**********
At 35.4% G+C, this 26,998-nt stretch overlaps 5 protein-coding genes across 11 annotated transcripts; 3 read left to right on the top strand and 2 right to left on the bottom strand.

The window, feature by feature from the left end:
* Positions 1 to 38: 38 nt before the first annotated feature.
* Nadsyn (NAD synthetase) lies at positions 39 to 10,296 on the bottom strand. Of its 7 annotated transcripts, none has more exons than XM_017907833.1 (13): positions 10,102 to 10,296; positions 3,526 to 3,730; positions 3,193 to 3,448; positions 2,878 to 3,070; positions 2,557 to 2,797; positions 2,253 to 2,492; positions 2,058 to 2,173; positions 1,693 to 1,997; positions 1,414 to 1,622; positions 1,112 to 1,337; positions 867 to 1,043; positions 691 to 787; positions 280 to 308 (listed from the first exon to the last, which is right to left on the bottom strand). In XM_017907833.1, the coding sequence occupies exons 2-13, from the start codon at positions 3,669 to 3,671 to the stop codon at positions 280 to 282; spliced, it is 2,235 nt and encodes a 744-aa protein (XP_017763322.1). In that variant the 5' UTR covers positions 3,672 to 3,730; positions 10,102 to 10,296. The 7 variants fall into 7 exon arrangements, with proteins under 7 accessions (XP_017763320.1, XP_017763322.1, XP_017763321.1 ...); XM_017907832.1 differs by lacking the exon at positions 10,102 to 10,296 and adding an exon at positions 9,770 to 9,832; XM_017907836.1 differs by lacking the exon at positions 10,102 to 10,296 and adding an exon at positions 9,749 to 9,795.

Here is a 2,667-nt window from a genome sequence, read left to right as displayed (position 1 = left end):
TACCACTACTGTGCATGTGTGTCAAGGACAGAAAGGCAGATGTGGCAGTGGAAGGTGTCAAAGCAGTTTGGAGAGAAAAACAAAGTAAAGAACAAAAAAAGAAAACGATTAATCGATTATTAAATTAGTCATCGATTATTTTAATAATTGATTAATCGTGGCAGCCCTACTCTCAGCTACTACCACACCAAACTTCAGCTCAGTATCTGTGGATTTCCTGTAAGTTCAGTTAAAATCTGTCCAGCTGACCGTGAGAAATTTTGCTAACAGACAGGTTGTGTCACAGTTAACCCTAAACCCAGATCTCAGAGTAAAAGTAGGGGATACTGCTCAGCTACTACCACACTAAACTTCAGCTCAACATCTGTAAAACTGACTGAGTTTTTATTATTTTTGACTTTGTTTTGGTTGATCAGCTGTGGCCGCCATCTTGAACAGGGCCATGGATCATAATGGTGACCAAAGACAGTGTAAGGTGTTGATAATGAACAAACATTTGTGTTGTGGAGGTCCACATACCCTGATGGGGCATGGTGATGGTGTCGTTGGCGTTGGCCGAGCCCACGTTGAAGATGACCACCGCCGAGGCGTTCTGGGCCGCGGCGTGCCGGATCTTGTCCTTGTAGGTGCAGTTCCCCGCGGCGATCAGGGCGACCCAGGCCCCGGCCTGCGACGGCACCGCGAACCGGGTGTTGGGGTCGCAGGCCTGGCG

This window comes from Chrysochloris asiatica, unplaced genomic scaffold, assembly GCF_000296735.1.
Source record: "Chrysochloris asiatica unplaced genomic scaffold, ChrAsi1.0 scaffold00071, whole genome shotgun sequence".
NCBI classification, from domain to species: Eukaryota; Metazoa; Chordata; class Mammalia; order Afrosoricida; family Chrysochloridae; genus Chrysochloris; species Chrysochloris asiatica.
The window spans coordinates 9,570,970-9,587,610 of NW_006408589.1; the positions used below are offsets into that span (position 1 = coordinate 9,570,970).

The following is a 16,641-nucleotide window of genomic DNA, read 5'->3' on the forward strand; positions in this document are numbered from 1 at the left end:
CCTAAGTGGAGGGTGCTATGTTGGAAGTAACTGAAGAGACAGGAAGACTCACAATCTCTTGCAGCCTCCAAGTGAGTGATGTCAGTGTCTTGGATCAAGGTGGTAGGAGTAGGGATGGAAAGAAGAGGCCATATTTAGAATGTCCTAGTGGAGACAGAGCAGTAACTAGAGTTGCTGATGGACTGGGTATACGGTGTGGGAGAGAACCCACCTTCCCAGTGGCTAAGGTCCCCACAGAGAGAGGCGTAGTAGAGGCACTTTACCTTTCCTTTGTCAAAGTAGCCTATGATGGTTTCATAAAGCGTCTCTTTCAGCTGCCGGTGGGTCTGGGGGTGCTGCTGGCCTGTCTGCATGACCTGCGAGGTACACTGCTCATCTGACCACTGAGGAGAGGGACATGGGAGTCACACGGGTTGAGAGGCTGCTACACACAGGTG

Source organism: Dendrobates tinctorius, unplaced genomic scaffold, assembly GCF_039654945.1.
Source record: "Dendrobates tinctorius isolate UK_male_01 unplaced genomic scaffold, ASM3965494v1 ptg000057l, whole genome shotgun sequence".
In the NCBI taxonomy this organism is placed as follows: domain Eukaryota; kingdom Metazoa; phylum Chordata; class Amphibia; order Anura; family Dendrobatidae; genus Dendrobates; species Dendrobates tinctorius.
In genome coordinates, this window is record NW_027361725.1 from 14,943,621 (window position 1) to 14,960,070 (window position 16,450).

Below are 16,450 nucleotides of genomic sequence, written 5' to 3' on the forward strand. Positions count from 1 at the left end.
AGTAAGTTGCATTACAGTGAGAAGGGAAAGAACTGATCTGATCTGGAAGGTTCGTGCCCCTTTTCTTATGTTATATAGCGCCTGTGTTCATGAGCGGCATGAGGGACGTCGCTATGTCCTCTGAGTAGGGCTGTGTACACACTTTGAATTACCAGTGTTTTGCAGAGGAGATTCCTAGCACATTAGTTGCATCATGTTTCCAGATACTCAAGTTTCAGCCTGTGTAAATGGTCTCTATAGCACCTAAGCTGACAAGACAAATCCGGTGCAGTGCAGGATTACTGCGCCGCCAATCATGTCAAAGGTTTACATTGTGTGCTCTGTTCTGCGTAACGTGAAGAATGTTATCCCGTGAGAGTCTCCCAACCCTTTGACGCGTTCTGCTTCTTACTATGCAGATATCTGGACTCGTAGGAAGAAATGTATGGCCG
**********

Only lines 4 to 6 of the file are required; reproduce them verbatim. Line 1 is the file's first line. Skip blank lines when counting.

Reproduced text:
* Nadsyn (NAD synthetase) lies at positions 39 to 10,296 on the bottom strand. Of its 7 annotated transcripts, none has more exons than XM_017907833.1 (13): positions 10,102 to 10,296; positions 3,526 to 3,730; positions 3,193 to 3,448; positions 2,878 to 3,070; positions 2,557 to 2,797; positions 2,253 to 2,492; positions 2,058 to 2,173; positions 1,693 to 1,997; positions 1,414 to 1,622; positions 1,112 to 1,337; positions 867 to 1,043; positions 691 to 787; positions 280 to 308 (listed from the first exon to the last, which is right to left on the bottom strand). In XM_017907833.1, the coding sequence occupies exons 2-13, from the start codon at positions 3,669 to 3,671 to the stop codon at positions 280 to 282; spliced, it is 2,235 nt and encodes a 744-aa protein (XP_017763322.1). In that variant the 5' UTR covers positions 3,672 to 3,730; positions 10,102 to 10,296. The 7 variants fall into 7 exon arrangements, with proteins under 7 accessions (XP_017763320.1, XP_017763322.1, XP_017763321.1 ...); XM_017907832.1 differs by lacking the exon at positions 10,102 to 10,296 and adding an exon at positions 9,770 to 9,832; XM_017907836.1 differs by lacking the exon at positions 10,102 to 10,296 and adding an exon at positions 9,749 to 9,795.

Here is a 2,667-nt window from a genome sequence, read left to right as displayed (position 1 = left end):
TACCACTACTGTGCATGTGTGTCAAGGACAGAAAGGCAGATGTGGCAGTGGAAGGTGTCAAAGCAGTTTGGAGAGAAAAACAAAGTAAAGAACAAAAAAAGAAAACGATTAATCGATTATTAAATTAGTCATCGATTATTTTAATAATTGATTAATCGTGGCAGCCCTACTCTCAGCTACTACCACACCAAACTTCAGCTCAGTATCTGTGGATTTCCTGTAAGTTCAGTTAAAATCTGTCCAGCTGACCGTGAGAAATTTTGCTAACAGACAGGTTGTGTCACAGTTAACCCTAAACCCAGATCTCAGAGTAAAAGTAGGGGATACTGCTCAGCTACTACCACACTAAACTTCAGCTCAACATCTGTAAAACTGACTGAGTTTTTATTATTTTTGACTTTGTTTTGGTTGATCAGCTGTGGCCGCCATCTTGAACAGGGCCATGGATCATAATGGTGACCAAAGACAGTGTAAGGTGTTGATAATGAACAAACATTTGTGTTGTGGAGGTCCACATACCCTGATGGGGCATGGTGATGGTGTCGTTGGCGTTGGCCGAGCCCACGTTGAAGATGACCACCGCCGAGGCGTTCTGGGCCGCGGCGTGCCGGATCTTGTCCTTGTAGGTGCAGTTCCCCGCGGCGATCAGGGCGACCCAGGCCCCGGCCTGCGACGGCACCGCGAACCGGGTGTTGGGGTCGCAGGCCTGGCG